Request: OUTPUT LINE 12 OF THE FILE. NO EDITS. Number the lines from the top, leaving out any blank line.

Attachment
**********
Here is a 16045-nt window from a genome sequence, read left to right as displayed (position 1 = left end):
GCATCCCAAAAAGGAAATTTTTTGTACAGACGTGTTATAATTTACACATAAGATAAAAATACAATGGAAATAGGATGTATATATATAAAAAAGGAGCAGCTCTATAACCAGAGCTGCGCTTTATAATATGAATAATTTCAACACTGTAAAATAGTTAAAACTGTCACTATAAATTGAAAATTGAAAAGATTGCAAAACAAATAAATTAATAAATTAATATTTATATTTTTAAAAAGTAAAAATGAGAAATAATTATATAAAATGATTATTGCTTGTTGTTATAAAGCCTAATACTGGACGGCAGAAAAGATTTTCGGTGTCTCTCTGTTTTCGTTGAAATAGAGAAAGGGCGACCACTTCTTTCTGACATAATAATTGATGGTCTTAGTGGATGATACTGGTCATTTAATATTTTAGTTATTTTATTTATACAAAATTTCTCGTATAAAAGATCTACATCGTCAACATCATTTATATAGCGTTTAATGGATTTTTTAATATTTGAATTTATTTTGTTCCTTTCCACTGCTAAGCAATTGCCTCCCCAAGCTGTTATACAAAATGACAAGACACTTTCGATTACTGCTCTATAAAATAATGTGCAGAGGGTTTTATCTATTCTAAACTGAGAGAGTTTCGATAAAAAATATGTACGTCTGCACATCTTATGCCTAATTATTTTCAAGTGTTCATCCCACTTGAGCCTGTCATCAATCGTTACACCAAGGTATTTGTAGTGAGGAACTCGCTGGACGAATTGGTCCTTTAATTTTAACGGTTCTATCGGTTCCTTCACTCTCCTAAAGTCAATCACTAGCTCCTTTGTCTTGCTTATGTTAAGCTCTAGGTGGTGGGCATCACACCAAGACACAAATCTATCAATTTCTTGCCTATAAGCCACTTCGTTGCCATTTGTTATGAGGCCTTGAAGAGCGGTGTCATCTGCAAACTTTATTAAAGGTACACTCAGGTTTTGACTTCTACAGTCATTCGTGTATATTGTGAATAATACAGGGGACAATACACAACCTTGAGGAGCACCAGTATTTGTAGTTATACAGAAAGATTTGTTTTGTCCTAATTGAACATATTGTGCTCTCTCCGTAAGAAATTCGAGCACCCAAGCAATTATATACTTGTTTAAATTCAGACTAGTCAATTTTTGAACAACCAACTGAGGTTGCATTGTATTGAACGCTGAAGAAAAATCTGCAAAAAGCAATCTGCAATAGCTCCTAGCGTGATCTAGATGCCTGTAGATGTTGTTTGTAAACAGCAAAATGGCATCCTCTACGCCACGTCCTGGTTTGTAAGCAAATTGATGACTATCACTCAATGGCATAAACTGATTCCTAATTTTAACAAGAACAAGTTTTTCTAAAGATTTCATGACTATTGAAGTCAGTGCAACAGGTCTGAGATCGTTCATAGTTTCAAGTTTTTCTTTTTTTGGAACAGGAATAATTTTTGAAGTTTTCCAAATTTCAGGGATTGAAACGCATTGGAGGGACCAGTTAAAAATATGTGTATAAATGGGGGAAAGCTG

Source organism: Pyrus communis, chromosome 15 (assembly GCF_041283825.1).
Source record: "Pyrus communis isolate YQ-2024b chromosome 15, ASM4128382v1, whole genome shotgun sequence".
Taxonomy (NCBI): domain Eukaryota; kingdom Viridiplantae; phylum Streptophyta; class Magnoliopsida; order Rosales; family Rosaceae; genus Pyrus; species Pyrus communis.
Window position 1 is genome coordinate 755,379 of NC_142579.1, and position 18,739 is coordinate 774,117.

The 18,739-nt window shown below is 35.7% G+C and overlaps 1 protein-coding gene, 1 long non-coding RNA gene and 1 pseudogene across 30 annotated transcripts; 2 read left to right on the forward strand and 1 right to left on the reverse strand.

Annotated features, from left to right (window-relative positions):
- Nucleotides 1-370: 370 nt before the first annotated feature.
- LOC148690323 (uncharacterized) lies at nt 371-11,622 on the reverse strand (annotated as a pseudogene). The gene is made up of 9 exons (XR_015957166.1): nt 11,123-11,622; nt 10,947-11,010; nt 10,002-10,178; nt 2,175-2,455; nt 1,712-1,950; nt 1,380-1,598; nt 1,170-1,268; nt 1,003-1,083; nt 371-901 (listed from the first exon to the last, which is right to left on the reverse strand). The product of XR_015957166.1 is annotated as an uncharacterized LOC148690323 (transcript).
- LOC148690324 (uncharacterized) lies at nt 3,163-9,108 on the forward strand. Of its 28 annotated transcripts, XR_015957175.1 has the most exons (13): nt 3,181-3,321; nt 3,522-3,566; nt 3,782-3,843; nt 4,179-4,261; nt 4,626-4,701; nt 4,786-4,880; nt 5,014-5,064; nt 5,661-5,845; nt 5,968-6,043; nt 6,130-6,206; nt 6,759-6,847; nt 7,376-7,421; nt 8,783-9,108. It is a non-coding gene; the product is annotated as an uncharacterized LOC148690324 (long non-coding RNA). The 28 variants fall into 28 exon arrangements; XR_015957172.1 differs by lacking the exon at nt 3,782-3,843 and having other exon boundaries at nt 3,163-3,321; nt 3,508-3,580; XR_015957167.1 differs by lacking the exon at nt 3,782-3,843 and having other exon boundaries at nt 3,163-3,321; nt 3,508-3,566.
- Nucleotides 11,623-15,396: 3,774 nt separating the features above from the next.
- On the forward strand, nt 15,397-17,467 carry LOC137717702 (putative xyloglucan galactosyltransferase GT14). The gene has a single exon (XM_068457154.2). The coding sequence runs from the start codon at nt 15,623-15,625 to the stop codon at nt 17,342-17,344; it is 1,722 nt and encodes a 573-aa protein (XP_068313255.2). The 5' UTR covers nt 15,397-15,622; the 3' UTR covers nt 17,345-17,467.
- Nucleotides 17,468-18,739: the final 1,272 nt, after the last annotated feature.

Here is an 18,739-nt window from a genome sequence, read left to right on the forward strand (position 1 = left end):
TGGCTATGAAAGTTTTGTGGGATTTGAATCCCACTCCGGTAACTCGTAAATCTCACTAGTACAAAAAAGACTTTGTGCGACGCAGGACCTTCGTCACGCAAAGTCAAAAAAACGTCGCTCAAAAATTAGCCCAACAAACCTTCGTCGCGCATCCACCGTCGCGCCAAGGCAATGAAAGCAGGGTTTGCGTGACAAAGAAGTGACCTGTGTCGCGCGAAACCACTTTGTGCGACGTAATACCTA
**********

- Nucleotides 11,623-15,396: 3,774 nt separating the features above from the next.